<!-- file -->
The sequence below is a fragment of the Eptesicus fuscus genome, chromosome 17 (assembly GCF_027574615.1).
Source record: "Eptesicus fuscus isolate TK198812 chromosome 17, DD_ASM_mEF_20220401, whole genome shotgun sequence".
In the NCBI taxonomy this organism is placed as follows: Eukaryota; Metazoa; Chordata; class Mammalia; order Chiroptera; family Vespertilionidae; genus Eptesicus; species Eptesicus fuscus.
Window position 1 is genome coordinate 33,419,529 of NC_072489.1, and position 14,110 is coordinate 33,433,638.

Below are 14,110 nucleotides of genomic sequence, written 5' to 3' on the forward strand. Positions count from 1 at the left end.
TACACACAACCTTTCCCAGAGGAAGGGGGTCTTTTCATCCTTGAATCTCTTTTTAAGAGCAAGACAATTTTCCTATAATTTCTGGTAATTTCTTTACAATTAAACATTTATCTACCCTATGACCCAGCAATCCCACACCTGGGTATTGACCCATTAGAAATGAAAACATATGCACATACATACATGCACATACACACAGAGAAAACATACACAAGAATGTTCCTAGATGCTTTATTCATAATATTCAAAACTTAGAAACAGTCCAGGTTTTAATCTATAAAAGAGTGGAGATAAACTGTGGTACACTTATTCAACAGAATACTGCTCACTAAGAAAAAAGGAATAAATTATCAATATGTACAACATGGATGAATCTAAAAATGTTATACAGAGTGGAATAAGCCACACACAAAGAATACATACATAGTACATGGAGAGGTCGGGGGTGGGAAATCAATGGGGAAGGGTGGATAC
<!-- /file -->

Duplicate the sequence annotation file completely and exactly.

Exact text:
The sequence below is a fragment of the Eptesicus fuscus genome, chromosome 17 (assembly GCF_027574615.1).
Source record: "Eptesicus fuscus isolate TK198812 chromosome 17, DD_ASM_mEF_20220401, whole genome shotgun sequence".
In the NCBI taxonomy this organism is placed as follows: Eukaryota; Metazoa; Chordata; class Mammalia; order Chiroptera; family Vespertilionidae; genus Eptesicus; species Eptesicus fuscus.
Window position 1 is genome coordinate 33,419,529 of NC_072489.1, and position 14,110 is coordinate 33,433,638.

Below are 14,110 nucleotides of genomic sequence, written 5' to 3' on the forward strand. Positions count from 1 at the left end.
TACACACAACCTTTCCCAGAGGAAGGGGGTCTTTTCATCCTTGAATCTCTTTTTAAGAGCAAGACAATTTTCCTATAATTTCTGGTAATTTCTTTACAATTAAACATTTATCTACCCTATGACCCAGCAATCCCACACCTGGGTATTGACCCATTAGAAATGAAAACATATGCACATACATACATGCACATACACACAGAGAAAACATACACAAGAATGTTCCTAGATGCTTTATTCATAATATTCAAAACTTAGAAACAGTCCAGGTTTTAATCTATAAAAGAGTGGAGATAAACTGTGGTACACTTATTCAACAGAATACTGCTCACTAAGAAAAAAGGAATAAATTATCAATATGTACAACATGGATGAATCTAAAAATGTTATACAGAGTGGAATAAGCCACACACAAAGAATACATACATAGTACATGGAGAGGTCGGGGGTGGGAAATCAATGGGGAAGGGTGGATAC